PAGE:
Hopefully, the Safeguard Tribal Objects of Patrimony (STOP) Act will be the next in this series of vitally important laws.

“These are living, breathing objects — they belong in their homeland,” – Jackson Brossy, Executive Director of the Navajo Nation Washington Office

The Native Art Market

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STOP Act Press Conference at Indian Pueblo Cultural Center, July 5, 2016

With all eyes on the Middle East, the native art market has been widely neglected by scholars. In the past year alone, at least 24 items from the Pueblo of Acoma were stolen from their tribal lands and sold on the black market. Officials from Hopi, Santa Ana, and Laguna Pueblos have also been involved in repatriation efforts, but have done so quietly, per their traditional cultural conservatism. The neighbors of the Pueblos, the Navajo, have had to pay over $30,000 to repatriate just two objects of cultural patrimony illegally removed from their land. According to Jonathan Hale, a Navajo official, for native communities, “there was an understanding that ceremonial objects belonged to the tribe and not to individuals, but there were no written laws prohibiting removal of sensitive materials, or even inventories of the items, because “nobody ever thought of those situations happening.”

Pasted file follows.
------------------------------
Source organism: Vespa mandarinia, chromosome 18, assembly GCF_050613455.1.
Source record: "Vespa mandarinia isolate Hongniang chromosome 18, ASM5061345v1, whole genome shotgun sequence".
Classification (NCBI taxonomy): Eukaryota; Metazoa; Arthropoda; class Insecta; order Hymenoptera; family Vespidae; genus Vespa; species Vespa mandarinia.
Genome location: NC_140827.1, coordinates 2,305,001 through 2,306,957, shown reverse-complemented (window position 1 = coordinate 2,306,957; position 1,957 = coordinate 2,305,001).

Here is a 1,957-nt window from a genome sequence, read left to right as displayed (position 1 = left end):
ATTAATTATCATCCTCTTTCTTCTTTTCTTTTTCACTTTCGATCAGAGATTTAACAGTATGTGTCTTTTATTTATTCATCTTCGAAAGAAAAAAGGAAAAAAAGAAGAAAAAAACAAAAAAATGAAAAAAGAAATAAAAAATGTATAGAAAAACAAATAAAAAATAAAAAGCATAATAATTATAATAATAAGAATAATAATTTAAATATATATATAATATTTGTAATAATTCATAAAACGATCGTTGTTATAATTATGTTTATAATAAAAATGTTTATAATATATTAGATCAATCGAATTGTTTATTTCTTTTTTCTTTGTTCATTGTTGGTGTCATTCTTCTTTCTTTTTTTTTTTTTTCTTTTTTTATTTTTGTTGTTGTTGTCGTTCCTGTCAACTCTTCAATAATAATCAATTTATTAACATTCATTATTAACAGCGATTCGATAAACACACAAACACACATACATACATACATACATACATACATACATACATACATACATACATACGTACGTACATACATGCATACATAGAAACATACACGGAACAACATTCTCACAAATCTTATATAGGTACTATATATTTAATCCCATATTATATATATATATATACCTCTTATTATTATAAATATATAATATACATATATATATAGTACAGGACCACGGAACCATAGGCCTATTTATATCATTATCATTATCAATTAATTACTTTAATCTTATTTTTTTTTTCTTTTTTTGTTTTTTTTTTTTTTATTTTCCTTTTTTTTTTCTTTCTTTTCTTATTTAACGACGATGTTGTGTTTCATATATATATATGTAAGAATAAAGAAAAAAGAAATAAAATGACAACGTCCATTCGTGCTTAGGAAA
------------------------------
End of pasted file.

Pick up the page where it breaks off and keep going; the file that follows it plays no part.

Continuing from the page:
When “these objects are created for spiritual use within our community, a spirit goes into them. These objects are living beings to us, these objects are a part of our family, these objects are a part of who we are as a community.” – Bradley Marshall, Hoopa Valley Tribe

Conclusion

Currently, the bill is most likely under consideration by a congressional committee. If approved, it will be sent to the House of Representatives and to the Senate. If approved by both, it will be given to the President for signing. The Governor of the Pueblo of Acoma, Kurt Riley, hopes that the STOP Act will “begin to close the doors on the sales of these items in Europe”

The trafficking of cultural heritage both at home and abroad can’t be stopped without your help. To join this fight and raise awareness about this attack on culture, consider working with or donating to SAFE.

“The whole world condemns the destruction of Palmyra by ISIS, the National Geographic cover story this month [June] is about tomb raiders, and just as these things are happening worldwide, they are also happening in the United States with regards to the plundering of native cultures”- Kurt Riley, Governor of the Pueblo of Acoma

 

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Lillia McEnaney
Lillia McEnaney is a senior at Hamilton College and is double majoring in Archaeology and Religious Studies. Lillia has worked as an intern for various museums and cultural institutions across the United States, as a teaching and research assistant, and on field projects in Greece and Macedonia. She is interested in North American archaeology and anthropology, the U.S. Southwest, museum anthropology, digital archaeology, and indigenous rights, sovereignty, and representation. In her role at SAFE, Lillia aims to raise awareness about the widespread and unpublicized looting, trafficking, and sale of American Indian cultural patrimony.